Mission Statement

We aim for an understanding of heterogeneous catalytic processes on solid-state catalyst surfaces on a molecular level (e.g. interaction of gas molecules with the catalyst, elemental reaction steps and intermediates, analysis of reaction products…), because this understanding together with insights into structure-reactivity relationships are key requirements for a successful development of improved or novel catalysts.

To gain this necessary understanding we investigate well-defined model systems based on metal single crystals, oxide thin films, alloy materials, or supported metal nanoparticles. We believe in an interdisciplinary approach: Our systems are characterized with a variety of “classical” surface science methods (like X-ray diffraction, near-ambient pressure X-ray photoemission…) coupled with gas analysis (gas chromatography, mass spectrometry…), electrochemical methods (electrochemical impedance spectroscopy…) and theoretical modelling (using density functional theory).

Reactions, we are interested in

Water Splitting
2 H2O
2 H2 + O2
Water-Gas Shift
CO + H2O
CO2 + H2
reverse Water-Gas Shift
Methanol Reforming
CH3OH + H2O
3 H2 + CO2
Methanol Synthesis
CO2 Electrolysis
2 CO2
2 CO + O2
CO Oxidation
Methane Dry Reforming
CH4 + CO2
2 CO + 2 H2

Our focus is on catalytic reactions highly relevant for renewable energy technology, chemical energy conversion and environmental protection. Examples are the utilization of the greenhouse gas CO2 and CH4 (e.g. by dry reforming or reverse water-gas shift) and their transformation into synthesis gas or renewable fuels.

These reactions are important for power to gas or power to fuel technology, which has the ability to generate a closed carbon cycle or to store excess energy from wind or solar power.

Current Projects

Tuneable Catalyst Surfaces for Heterogeneous Catalysis (ERC Grant TUCAS)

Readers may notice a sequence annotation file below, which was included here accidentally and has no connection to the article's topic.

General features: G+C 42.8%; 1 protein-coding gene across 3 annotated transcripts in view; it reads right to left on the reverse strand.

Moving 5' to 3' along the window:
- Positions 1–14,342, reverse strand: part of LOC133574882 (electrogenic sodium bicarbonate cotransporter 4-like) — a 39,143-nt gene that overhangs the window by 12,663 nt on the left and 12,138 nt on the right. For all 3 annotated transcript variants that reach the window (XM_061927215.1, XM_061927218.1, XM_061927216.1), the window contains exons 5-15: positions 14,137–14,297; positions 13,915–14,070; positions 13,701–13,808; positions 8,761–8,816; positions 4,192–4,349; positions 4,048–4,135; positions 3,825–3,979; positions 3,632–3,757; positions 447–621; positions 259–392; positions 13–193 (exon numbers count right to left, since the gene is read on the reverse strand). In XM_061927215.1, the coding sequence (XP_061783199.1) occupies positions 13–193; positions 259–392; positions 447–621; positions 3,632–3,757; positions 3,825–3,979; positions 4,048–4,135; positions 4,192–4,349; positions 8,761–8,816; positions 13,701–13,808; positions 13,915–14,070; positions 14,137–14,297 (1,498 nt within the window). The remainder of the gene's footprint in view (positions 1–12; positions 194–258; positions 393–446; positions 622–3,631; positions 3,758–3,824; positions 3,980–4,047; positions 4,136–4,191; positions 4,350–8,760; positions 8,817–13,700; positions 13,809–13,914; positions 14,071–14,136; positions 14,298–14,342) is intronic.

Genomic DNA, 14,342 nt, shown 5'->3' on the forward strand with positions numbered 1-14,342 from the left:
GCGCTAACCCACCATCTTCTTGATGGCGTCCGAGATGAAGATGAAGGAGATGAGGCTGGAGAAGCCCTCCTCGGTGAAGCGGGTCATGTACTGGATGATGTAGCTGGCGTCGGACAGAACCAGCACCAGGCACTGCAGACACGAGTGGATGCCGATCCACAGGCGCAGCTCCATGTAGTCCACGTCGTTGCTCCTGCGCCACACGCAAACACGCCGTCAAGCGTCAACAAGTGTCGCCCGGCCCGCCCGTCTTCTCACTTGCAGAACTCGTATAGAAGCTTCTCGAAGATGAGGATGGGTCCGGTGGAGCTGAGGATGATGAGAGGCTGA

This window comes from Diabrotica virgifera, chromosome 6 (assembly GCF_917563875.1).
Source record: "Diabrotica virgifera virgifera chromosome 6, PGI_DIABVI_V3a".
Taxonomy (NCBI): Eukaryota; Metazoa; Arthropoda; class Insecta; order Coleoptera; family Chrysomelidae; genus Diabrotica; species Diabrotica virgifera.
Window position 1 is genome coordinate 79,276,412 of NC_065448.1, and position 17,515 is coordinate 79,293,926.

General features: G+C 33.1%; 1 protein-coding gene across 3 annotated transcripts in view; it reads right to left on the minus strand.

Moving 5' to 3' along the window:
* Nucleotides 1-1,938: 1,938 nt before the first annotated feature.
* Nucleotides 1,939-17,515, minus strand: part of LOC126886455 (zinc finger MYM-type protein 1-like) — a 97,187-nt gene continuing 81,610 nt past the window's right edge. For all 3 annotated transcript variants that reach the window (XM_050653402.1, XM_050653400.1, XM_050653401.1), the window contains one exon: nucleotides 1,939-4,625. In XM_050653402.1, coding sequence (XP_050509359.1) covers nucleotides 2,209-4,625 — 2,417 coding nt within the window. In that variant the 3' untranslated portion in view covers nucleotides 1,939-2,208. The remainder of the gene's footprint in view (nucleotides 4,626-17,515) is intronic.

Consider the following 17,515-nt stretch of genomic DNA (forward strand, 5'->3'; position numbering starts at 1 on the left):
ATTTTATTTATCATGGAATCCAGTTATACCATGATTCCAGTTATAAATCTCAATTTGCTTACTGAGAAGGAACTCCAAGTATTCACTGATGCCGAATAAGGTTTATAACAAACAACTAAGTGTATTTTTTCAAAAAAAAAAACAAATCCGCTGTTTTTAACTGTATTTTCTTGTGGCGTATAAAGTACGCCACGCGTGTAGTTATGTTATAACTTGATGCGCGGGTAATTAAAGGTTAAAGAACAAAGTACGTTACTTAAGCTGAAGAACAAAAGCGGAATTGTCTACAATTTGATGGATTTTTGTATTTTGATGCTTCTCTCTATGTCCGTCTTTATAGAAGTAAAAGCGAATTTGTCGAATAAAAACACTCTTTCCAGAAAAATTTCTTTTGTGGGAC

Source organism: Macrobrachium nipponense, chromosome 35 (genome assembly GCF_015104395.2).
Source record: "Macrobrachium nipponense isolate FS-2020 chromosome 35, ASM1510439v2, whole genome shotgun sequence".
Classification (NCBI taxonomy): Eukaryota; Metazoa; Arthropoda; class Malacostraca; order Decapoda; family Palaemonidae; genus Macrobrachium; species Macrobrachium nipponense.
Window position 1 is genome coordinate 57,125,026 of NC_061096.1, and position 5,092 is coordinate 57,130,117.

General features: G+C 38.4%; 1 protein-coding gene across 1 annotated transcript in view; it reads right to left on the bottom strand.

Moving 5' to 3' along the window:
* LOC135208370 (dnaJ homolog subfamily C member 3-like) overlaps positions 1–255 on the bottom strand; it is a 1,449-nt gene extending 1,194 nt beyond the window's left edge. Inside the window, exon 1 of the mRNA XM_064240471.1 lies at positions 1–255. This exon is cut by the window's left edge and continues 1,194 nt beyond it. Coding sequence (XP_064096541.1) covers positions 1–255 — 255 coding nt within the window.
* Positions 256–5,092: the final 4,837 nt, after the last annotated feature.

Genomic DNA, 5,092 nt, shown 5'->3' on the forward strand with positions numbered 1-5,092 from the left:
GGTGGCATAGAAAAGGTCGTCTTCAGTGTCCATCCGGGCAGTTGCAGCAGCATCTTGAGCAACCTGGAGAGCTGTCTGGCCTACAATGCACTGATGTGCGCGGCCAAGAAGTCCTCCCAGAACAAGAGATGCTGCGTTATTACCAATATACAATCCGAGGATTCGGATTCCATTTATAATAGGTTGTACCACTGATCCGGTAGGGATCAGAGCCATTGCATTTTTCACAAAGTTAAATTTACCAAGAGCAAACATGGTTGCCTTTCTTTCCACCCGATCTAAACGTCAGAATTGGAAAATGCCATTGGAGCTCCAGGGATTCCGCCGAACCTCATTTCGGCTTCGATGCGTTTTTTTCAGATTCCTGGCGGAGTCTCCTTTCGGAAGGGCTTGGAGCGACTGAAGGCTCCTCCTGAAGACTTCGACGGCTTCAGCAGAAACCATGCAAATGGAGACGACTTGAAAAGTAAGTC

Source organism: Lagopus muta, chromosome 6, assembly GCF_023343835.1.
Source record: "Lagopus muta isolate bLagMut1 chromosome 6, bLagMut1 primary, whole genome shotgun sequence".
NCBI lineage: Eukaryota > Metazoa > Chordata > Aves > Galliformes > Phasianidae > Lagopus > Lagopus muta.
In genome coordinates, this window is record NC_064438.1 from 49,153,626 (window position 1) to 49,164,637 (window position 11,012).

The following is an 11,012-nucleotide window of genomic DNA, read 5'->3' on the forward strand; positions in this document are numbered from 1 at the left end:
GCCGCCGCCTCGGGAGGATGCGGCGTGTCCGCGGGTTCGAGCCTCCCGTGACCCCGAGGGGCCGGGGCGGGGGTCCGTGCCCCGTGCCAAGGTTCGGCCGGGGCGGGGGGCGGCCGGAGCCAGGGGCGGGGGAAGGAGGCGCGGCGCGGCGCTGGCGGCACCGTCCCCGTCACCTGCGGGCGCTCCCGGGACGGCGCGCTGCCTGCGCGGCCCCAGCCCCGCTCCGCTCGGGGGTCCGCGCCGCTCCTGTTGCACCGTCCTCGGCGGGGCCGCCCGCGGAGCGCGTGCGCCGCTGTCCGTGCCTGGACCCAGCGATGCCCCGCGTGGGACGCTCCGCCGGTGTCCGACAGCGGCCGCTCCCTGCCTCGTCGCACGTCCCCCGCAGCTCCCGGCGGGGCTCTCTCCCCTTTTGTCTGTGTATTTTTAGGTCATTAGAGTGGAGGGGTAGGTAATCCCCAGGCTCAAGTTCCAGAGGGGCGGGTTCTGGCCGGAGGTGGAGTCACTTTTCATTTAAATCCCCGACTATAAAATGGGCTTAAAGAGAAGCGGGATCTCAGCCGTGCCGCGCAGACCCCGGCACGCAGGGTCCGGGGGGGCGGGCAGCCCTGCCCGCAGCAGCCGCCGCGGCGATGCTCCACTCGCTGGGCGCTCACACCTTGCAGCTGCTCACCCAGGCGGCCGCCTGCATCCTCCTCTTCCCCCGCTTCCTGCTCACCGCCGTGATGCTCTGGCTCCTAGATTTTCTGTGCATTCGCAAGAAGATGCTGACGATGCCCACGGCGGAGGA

In heterogeneous catalysis, surfaces decorated with uniformly dispersed, catalytically highly active particles are a very important feature of catalysts. The goal of our ERC project is to tune and modify surface chemistry to increase catalytic performance.

Our approach to such catalyst design within the scope of this project is to use perovskite-type catalysts — for two reasons:
(i) They are a very versatile class of materials with a multitude of possible compositions and different dopings.
(ii) Under certain conditions, perovskites are capable of exsolution, which means ions of the structure (either “regular” lattice ions or dopants) migrate to the surface and form – ideally – catalytically active clusters or nanoparticles.

Our perovskites samples are subject to extensive structural and surface morphology investigations (XRD, SEM, and simulations with DFT), and performance tests of their catalytical performance.

Design of in-situ Spectroscopic Equipment

To understand catalytic processes, intensive characterization and investigation of the catalyst under operating conditions (in-situ or operando) is key. Therefore, the design and development of equipment is an ongoing endeavour in our group.

A recent example for our achievments in this area is the development of a novel sample stage for lab-based NAP-XPS, allowing us to simultaneously probe surfaces (with the surface-sensitive XPS technique) and investigate dielectric bulk properties (with EIS).

Latest publications: Raffael et al. in Crystals

CO2 Activation - Understanding Elementary Reaction Steps for Better Catalysts

In our project on CO2 activation, we investigate the interaction of gas molecules with different surfaces for utilizing CO2 as sustainable carbon source.

Due to the stable nature of CO2, it requires its activation by catalytically active oxides on which CO2 can form different surface bound carbonaceous species. This may be promoted or even be enabled by surface hydroxyl groups. Hence we were investigating the interaction of CO2 and H2O with a ZrO2 model surface and the formation of different reaction intermediates (HxC-O and O-C=O species). Another possibility of CO2 activation is directly by chemical reaction. Therefore, we are studying methane dry reforming on invers Pt/ZrO2 model catalysts (i.e. ZrO2 islands on Pt single crystals) and on perovskite-type catalysts.

In our investigations of these systems, we focus on structural changes during reaction and try to identify the role of the interface between oxide and active metal, both with NAP-XPS and InfraRed spectroscopies (IR).

Past Projects (Examples)

  • Interaction of Solid Surfaces with Humidity studied by Synchrotron based NAP-XPS (PostDoc at Lawrence Berkeley National Lab, USA)
  • Design of an Microreactor for Catalytic Testing of Single Crystal based Model Catalysts
  • Noble Metal/Carbon Model Catalysts: XPS, STM, and Microreactor Studies for Ethylene Hydrogenation
  • Bimetallic Catalyst Materials for Methanol Steam Reforming
  • Cobalt Oxide Model Catalysis Across the Materials and Pressure Gap